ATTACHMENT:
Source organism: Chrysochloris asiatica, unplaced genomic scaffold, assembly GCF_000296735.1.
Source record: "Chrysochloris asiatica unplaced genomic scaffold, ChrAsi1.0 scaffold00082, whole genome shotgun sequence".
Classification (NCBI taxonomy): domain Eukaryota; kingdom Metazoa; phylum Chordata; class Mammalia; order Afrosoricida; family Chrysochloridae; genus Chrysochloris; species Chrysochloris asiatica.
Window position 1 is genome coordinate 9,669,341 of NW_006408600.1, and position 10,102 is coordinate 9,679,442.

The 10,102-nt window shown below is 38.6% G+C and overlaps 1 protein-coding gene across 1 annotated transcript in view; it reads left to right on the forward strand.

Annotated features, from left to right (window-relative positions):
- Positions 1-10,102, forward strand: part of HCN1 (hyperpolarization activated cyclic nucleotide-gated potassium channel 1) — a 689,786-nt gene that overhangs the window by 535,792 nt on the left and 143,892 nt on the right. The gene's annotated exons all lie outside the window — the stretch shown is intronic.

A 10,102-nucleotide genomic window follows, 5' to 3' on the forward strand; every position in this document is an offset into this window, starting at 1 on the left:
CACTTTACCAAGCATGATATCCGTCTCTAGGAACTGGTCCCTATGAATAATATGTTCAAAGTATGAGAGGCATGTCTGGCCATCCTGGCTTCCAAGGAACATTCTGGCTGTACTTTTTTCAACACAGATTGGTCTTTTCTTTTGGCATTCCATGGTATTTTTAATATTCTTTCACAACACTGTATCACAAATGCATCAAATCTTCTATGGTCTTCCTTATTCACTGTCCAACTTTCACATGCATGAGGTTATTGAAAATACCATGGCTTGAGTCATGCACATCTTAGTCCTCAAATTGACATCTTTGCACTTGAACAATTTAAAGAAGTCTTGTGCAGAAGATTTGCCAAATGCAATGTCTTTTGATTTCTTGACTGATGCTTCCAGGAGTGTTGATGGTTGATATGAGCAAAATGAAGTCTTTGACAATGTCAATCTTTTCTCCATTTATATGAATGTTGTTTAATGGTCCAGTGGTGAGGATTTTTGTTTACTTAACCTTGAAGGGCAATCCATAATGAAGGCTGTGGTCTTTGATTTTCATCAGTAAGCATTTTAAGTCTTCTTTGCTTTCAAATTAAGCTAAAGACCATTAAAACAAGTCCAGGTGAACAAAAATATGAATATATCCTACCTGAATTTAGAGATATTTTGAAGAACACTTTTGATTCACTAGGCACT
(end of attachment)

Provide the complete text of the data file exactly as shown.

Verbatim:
Source organism: Chrysochloris asiatica, unplaced genomic scaffold, assembly GCF_000296735.1.
Source record: "Chrysochloris asiatica unplaced genomic scaffold, ChrAsi1.0 scaffold00082, whole genome shotgun sequence".
Classification (NCBI taxonomy): domain Eukaryota; kingdom Metazoa; phylum Chordata; class Mammalia; order Afrosoricida; family Chrysochloridae; genus Chrysochloris; species Chrysochloris asiatica.
Window position 1 is genome coordinate 9,669,341 of NW_006408600.1, and position 10,102 is coordinate 9,679,442.

The 10,102-nt window shown below is 38.6% G+C and overlaps 1 protein-coding gene across 1 annotated transcript in view; it reads left to right on the forward strand.

Annotated features, from left to right (window-relative positions):
- Positions 1-10,102, forward strand: part of HCN1 (hyperpolarization activated cyclic nucleotide-gated potassium channel 1) — a 689,786-nt gene that overhangs the window by 535,792 nt on the left and 143,892 nt on the right. The gene's annotated exons all lie outside the window — the stretch shown is intronic.

A 10,102-nucleotide genomic window follows, 5' to 3' on the forward strand; every position in this document is an offset into this window, starting at 1 on the left:
CACTTTACCAAGCATGATATCCGTCTCTAGGAACTGGTCCCTATGAATAATATGTTCAAAGTATGAGAGGCATGTCTGGCCATCCTGGCTTCCAAGGAACATTCTGGCTGTACTTTTTTCAACACAGATTGGTCTTTTCTTTTGGCATTCCATGGTATTTTTAATATTCTTTCACAACACTGTATCACAAATGCATCAAATCTTCTATGGTCTTCCTTATTCACTGTCCAACTTTCACATGCATGAGGTTATTGAAAATACCATGGCTTGAGTCATGCACATCTTAGTCCTCAAATTGACATCTTTGCACTTGAACAATTTAAAGAAGTCTTGTGCAGAAGATTTGCCAAATGCAATGTCTTTTGATTTCTTGACTGATGCTTCCAGGAGTGTTGATGGTTGATATGAGCAAAATGAAGTCTTTGACAATGTCAATCTTTTCTCCATTTATATGAATGTTGTTTAATGGTCCAGTGGTGAGGATTTTTGTTTACTTAACCTTGAAGGGCAATCCATAATGAAGGCTGTGGTCTTTGATTTTCATCAGTAAGCATTTTAAGTCTTCTTTGCTTTCAAATTAAGCTAAAGACCATTAAAACAAGTCCAGGTGAACAAAAATATGAATATATCCTACCTGAATTTAGAGATATTTTGAAGAACACTTTTGATTCACTAGGCACT